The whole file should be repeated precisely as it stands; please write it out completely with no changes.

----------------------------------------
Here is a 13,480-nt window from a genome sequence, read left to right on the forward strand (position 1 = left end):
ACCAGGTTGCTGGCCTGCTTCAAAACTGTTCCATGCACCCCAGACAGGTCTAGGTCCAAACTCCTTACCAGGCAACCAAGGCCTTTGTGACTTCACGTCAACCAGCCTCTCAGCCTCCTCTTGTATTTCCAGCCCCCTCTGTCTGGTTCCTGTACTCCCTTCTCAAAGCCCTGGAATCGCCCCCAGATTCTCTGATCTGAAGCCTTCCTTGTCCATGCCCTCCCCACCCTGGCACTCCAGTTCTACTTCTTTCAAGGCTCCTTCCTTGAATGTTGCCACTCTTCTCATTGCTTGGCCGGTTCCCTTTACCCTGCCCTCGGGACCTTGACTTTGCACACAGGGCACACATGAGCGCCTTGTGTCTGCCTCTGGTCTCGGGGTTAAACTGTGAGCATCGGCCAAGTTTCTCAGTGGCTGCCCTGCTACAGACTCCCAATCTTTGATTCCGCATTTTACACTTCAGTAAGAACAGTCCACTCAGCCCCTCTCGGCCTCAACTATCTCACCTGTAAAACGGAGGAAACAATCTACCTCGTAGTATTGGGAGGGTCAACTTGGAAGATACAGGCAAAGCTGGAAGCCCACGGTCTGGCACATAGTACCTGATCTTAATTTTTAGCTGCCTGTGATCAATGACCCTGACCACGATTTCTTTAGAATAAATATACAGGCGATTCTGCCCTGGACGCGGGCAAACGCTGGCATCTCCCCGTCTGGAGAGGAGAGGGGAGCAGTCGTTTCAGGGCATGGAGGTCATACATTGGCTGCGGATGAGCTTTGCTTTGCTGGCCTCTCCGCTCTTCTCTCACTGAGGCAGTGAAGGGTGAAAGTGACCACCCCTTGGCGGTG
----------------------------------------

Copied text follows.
Here is a 13,480-nt window from a genome sequence, read left to right on the forward strand (position 1 = left end):
ACCAGGTTGCTGGCCTGCTTCAAAACTGTTCCATGCACCCCAGACAGGTCTAGGTCCAAACTCCTTACCAGGCAACCAAGGCCTTTGTGACTTCACGTCAACCAGCCTCTCAGCCTCCTCTTGTATTTCCAGCCCCCTCTGTCTGGTTCCTGTACTCCCTTCTCAAAGCCCTGGAATCGCCCCCAGATTCTCTGATCTGAAGCCTTCCTTGTCCATGCCCTCCCCACCCTGGCACTCCAGTTCTACTTCTTTCAAGGCTCCTTCCTTGAATGTTGCCACTCTTCTCATTGCTTGGCCGGTTCCCTTTACCCTGCCCTCGGGACCTTGACTTTGCACACAGGGCACACATGAGCGCCTTGTGTCTGCCTCTGGTCTCGGGGTTAAACTGTGAGCATCGGCCAAGTTTCTCAGTGGCTGCCCTGCTACAGACTCCCAATCTTTGATTCCGCATTTTACACTTCAGTAAGAACAGTCCACTCAGCCCCTCTCGGCCTCAACTATCTCACCTGTAAAACGGAGGAAACAATCTACCTCGTAGTATTGGGAGGGTCAACTTGGAAGATACAGGCAAAGCTGGAAGCCCACGGTCTGGCACATAGTACCTGATCTTAATTTTTAGCTGCCTGTGATCAATGACCCTGACCACGATTTCTTTAGAATAAATATACAGGCGATTCTGCCCTGGACGCGGGCAAACGCTGGCATCTCCCCGTCTGGAGAGGAGAGGGGAGCAGTCGTTTCAGGGCATGGAGGTCATACATTGGCTGCGGATGAGCTTTGCTTTGCTGGCCTCTCCGCTCTTCTCTCACTGAGGCAGTGAAGGGTGAAAGTGACCACCCCTTGGCGGTG